The man behind Dame Edna on his love for all things German cabaret...
Whenever the Australian Chamber Orchestra gives Barry Humphries the chance to curate a programme he picks some of the most obscure and outrageous repertoire ever performed in an Australian concert hall – witness his concert with the ACO in May. Why the fascination with the louche cabaret songs of 1920s Germany? Clues appear in his second autobiography, My Life as Me (2002). A precocious teenager in 1950, Humphries would raid the second-hand record shops of Melbourne for little-known treasures by Kurt Weil and Friedrich Holländer, then play them on the family gramophone late at night. Like the parents of many bedroom DJs today, his mother opposed the majority of his vinyl collection: "Barry, must you listen to so much Continental music? It wasn't so very long ago that we were at war with these people." When Time Out phoned Humphries in Switzerland recently and asked how he would justify his adoration of the largely forgotten music of the Weimar Republic to his mother today, he replied simply: "I would take her to this concert."
Humphries clearly intends to both delight and shock his audience. In addition to his role of conférencier (the title then given to cabaret MCs, respected and sometimes reviled for their political and social commentary) Humphries will join cabaret artist Meow Meow for an "extremely infectious" laughing song. Another work never before performed in an Australian concert hall will be a precisely scripted faked orgasm [see boxout], for which Humphries invites audience participation. Meow Meow will also sing a sapphic duet with ACO violinist Satu Vänskä. When told the organisers were pondering an adult content warning, Humphries was highly supportive of the idea, and yet encouraged children to come along. He remains true to the Dadaist spirit of the time.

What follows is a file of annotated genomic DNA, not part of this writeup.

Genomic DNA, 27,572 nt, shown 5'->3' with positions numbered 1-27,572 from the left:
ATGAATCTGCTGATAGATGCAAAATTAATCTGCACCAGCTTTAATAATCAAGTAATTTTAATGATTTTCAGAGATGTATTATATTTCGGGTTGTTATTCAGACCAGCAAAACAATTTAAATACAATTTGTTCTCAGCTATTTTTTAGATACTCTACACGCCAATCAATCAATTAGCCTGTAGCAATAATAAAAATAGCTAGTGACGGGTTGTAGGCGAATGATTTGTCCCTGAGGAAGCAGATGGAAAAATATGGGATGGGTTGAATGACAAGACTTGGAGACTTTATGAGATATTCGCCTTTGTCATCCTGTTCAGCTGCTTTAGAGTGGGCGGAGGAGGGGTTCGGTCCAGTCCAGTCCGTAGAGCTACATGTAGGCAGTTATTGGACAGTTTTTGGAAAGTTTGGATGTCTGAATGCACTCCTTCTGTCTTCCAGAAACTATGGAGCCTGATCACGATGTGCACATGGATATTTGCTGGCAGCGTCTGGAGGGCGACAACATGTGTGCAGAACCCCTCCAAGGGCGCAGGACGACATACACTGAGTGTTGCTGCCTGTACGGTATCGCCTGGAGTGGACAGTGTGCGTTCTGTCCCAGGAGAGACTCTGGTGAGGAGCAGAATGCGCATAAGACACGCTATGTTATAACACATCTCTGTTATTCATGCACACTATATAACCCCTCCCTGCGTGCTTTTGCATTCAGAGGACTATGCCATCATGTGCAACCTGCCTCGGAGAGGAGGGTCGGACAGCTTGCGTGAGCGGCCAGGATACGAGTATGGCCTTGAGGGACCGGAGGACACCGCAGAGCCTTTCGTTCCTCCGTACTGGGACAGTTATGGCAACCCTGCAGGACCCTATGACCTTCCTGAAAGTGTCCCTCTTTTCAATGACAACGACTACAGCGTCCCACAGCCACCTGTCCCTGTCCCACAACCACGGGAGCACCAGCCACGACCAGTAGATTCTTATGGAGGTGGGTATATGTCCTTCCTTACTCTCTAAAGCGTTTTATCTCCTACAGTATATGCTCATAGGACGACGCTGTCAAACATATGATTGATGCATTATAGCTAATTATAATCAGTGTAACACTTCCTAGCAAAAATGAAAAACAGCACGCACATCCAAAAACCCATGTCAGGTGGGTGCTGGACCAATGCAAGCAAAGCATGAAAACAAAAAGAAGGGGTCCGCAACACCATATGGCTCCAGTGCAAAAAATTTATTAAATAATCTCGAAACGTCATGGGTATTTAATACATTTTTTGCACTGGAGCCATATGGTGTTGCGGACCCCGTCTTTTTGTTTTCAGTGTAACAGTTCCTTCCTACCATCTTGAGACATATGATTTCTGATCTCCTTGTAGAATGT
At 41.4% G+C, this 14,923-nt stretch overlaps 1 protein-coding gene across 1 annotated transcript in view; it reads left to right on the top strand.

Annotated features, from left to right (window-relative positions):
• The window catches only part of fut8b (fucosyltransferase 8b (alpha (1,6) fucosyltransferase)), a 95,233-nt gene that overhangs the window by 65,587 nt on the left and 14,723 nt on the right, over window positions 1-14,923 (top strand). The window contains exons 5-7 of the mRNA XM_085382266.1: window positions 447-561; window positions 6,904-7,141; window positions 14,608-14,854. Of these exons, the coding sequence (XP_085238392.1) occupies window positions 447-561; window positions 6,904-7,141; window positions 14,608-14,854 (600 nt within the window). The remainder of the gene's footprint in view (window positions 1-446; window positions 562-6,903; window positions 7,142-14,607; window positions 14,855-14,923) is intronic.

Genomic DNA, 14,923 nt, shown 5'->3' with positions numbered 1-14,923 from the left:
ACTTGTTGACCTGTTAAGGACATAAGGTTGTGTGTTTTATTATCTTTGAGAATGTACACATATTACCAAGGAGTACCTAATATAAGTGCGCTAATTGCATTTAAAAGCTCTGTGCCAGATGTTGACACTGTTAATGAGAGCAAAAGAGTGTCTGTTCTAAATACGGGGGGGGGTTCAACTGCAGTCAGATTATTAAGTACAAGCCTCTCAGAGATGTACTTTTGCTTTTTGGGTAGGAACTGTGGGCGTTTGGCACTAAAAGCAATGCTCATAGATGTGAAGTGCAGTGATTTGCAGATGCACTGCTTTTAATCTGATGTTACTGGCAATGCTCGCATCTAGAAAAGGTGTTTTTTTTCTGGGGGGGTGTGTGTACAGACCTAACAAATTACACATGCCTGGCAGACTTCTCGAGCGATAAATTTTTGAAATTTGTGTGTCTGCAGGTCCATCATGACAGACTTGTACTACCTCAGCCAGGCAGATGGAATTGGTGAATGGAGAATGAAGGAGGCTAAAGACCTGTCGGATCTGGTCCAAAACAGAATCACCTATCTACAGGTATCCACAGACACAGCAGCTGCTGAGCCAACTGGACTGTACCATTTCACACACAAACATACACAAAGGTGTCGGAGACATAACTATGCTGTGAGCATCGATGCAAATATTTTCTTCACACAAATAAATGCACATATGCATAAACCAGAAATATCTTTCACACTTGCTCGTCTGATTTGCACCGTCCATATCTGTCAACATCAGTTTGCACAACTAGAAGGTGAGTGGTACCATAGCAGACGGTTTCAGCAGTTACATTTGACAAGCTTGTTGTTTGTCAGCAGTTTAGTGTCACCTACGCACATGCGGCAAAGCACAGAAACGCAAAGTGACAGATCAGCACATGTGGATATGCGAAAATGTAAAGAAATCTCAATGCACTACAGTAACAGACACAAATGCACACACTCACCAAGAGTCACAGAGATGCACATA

That kind of cheery and irreverent entertainment in the Weimar Republic ended with the Nazi's seizure of power in 1933. "It's art on the brink of cataclysm," Humphries says. "We are playing a lot of music that was not just banned, but led to the persecution and death of many of the composers." Some continued working in exile in film studios in London or Hollywood; many artists simply turned disheartened to other work. After the war, Humphries says "survivors left Europe for the furthest and safest destination they could find on the map: Melbourne." Some of these refugees sold him the records and schnitzel and coffee and that he found so very exotic and desirable as a teenager. He still recalls something one of those fascinating New Australians told him: "Hitler gave Melbourne good chocolate and chamber music."